Assessment should provide a catalyst for student learning and for reflective teaching practices. Fundamental to the development of appropriate assessment must be a direct link between what is being taught and what is being learned. Both teacher and student must be able to identify this link. The teacher needs to ensure the relevance and validity of the task in terms of both the instructional process and subject objectives. Student learning results in the construction of new knowledge through a process that assembles personally identified content and skills. Subsequent assessment may be facilitated by classification of learning outcomes. The use of learning taxonomies for instructional design has long been explored in high schools, but there exists little documentation of their use as tools for devising assessment that aims to promote learning. This study is an exploration of such use in an introductory statistics course at the University of Wollongong. Bloom’s Taxonomy of Educational Objectives aids in the definition and classification of expected learning in terms of observable student behaviours. Its categories present these behaviours described in terms of knowledge and a set of hierarchical skills. More recent taxonomies have isolated knowledge from cognitive processing skills to generate a two-dimensional cross-classification of knowledge and skills. Through the application of one such taxonomy, task objectives and questions have been deconstructed in terms of the requisite knowledge and skills. They have also been aligned with instruction and used to design marking frameworks that organise students’ responses and provide patterns for recording student achievement.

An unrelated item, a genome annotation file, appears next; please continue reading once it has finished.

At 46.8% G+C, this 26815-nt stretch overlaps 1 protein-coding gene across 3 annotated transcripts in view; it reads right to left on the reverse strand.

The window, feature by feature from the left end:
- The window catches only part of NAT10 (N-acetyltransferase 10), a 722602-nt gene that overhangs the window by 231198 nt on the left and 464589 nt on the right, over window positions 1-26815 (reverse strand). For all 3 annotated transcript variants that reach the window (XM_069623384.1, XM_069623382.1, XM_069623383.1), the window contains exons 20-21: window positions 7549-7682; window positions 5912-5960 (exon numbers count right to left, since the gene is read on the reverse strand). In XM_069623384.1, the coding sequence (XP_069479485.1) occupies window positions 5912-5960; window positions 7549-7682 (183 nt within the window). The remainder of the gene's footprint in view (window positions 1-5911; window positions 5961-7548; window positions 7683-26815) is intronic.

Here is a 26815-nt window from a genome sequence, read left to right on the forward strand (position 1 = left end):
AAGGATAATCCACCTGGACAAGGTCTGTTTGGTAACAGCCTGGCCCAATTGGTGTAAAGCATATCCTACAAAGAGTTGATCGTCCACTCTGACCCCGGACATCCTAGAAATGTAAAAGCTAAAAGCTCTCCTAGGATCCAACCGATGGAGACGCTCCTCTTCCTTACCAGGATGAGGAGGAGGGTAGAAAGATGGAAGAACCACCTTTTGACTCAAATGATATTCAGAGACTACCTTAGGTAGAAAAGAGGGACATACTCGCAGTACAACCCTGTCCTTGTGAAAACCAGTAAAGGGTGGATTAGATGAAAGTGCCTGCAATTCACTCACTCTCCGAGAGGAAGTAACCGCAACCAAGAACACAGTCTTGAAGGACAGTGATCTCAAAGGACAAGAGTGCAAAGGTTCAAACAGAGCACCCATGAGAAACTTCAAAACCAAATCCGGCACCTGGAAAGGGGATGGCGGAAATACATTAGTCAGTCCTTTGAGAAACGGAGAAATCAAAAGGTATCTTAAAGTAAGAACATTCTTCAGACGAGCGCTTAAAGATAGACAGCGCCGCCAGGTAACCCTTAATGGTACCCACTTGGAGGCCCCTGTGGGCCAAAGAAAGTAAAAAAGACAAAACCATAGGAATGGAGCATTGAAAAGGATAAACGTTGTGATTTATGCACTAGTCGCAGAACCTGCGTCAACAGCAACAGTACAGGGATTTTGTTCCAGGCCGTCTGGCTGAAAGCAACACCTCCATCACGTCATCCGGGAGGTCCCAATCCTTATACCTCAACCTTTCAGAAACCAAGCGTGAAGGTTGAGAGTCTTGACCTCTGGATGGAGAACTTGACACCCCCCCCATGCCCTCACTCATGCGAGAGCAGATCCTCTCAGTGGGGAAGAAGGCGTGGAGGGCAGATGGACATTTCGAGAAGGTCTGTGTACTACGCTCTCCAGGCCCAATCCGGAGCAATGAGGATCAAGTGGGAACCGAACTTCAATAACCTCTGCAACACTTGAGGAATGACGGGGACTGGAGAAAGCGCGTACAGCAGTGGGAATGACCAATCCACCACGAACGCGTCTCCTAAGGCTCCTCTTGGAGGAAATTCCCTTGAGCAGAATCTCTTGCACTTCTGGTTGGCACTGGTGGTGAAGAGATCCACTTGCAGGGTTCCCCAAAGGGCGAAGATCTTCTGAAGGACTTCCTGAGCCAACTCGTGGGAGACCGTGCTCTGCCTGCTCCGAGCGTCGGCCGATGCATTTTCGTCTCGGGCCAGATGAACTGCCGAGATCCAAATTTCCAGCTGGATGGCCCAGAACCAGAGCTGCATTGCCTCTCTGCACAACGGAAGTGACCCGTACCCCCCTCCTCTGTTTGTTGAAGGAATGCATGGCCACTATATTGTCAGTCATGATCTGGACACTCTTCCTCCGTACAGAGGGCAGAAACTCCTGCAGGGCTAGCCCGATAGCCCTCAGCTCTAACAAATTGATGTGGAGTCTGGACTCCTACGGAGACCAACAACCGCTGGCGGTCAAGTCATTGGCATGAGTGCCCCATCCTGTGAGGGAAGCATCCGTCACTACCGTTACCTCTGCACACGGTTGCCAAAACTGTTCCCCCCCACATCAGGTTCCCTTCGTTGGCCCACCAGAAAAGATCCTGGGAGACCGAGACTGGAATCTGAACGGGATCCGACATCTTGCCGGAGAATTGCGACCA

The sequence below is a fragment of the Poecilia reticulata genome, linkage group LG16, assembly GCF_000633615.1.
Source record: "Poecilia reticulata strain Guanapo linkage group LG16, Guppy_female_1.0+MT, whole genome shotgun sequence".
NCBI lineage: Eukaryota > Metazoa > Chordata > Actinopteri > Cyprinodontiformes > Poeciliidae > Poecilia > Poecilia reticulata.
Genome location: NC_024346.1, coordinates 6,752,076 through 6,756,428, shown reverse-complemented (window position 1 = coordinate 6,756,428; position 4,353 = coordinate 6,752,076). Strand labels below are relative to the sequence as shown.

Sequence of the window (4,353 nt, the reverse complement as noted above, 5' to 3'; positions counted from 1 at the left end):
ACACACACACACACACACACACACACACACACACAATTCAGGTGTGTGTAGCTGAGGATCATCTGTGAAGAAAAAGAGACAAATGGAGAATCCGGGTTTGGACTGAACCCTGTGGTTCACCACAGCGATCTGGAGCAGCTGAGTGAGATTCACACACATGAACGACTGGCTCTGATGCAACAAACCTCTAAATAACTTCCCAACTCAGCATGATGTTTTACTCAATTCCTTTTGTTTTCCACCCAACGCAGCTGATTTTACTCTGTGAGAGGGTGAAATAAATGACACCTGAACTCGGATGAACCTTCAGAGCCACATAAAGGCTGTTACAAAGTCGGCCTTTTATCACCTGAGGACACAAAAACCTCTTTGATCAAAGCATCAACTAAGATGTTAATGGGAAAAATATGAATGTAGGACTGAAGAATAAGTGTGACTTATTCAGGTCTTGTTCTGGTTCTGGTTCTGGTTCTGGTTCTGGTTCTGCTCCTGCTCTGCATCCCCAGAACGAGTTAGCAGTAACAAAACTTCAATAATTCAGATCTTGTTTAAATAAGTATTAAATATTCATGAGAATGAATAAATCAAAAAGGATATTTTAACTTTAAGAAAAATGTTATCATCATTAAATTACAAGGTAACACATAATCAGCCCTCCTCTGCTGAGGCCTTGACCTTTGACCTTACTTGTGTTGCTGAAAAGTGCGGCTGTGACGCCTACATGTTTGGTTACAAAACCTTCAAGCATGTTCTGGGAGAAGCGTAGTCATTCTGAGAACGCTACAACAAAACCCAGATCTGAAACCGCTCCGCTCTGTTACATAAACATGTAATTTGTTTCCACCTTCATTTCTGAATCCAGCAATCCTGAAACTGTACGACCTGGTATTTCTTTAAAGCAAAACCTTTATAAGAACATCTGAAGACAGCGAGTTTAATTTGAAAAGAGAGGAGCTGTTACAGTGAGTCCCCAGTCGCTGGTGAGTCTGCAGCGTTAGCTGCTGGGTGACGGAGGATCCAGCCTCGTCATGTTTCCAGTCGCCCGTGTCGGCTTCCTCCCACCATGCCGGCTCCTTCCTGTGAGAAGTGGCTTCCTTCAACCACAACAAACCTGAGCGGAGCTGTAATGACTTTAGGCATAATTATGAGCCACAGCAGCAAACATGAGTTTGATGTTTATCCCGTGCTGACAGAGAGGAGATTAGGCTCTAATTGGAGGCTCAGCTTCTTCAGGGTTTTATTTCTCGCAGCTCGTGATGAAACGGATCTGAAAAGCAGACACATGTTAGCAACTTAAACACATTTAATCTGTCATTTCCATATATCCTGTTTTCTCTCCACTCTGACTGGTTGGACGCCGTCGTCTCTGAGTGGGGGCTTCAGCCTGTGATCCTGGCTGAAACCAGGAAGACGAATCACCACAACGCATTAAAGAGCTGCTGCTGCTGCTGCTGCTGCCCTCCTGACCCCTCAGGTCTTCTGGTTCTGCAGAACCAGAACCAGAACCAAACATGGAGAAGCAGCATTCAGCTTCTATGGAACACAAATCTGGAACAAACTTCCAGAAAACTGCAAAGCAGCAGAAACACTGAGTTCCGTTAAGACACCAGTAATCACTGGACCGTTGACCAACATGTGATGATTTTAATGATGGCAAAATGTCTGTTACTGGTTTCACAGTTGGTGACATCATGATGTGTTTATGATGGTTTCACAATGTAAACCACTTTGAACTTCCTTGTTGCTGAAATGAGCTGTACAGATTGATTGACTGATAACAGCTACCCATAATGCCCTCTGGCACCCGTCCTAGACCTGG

Available at: http://works.bepress.com/dgriffiths/8/